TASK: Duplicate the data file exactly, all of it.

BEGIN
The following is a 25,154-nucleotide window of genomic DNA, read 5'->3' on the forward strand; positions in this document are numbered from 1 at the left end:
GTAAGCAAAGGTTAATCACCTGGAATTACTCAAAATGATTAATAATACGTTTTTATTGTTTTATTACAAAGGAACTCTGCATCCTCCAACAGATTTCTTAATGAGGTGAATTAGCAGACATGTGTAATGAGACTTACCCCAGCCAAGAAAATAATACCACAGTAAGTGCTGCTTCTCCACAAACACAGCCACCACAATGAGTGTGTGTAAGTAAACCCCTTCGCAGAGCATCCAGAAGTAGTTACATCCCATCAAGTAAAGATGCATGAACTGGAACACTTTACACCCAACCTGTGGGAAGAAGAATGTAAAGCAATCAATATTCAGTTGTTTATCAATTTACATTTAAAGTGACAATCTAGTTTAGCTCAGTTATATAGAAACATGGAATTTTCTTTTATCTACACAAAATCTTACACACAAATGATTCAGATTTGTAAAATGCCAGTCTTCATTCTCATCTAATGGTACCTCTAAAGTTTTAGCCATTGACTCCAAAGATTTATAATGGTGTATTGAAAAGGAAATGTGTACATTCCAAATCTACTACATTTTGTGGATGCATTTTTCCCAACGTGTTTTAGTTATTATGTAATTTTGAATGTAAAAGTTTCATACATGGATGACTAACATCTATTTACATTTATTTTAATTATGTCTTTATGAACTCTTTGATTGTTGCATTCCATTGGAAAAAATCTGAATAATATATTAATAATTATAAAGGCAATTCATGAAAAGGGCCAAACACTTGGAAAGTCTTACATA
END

The following is a 25,154-nucleotide window of genomic DNA, read 5'->3' on the forward strand; positions in this document are numbered from 1 at the left end:
GTAAGCAAAGGTTAATCACCTGGAATTACTCAAAATGATTAATAATACGTTTTTATTGTTTTATTACAAAGGAACTCTGCATCCTCCAACAGATTTCTTAATGAGGTGAATTAGCAGACATGTGTAATGAGACTTACCCCAGCCAAGAAAATAATACCACAGTAAGTGCTGCTTCTCCACAAACACAGCCACCACAATGAGTGTGTGTAAGTAAACCCCTTCGCAGAGCATCCAGAAGTAGTTACATCCCATCAAGTAAAGATGCATGAACTGGAACACTTTACACCCAACCTGTGGGAAGAAGAATGTAAAGCAATCAATATTCAGTTGTTTATCAATTTACATTTAAAGTGACAATCTAGTTTAGCTCAGTTATATAGAAACATGGAATTTTCTTTTATCTACACAAAATCTTACACACAAATGATTCAGATTTGTAAAATGCCAGTCTTCATTCTCATCTAATGGTACCTCTAAAGTTTTAGCCATTGACTCCAAAGATTTATAATGGTGTATTGAAAAGGAAATGTGTACATTCCAAATCTACTACATTTTGTGGATGCATTTTTCCCAACGTGTTTTAGTTATTATGTAATTTTGAATGTAAAAGTTTCATACATGGATGACTAACATCTATTTACATTTATTTTAATTATGTCTTTATGAACTCTTTGATTGTTGCATTCCATTGGAAAAAATCTGAATAATATATTAATAATTATAAAGGCAATTCATGAAAAGGGCCAAACACTTGGAAAGTCTTACATA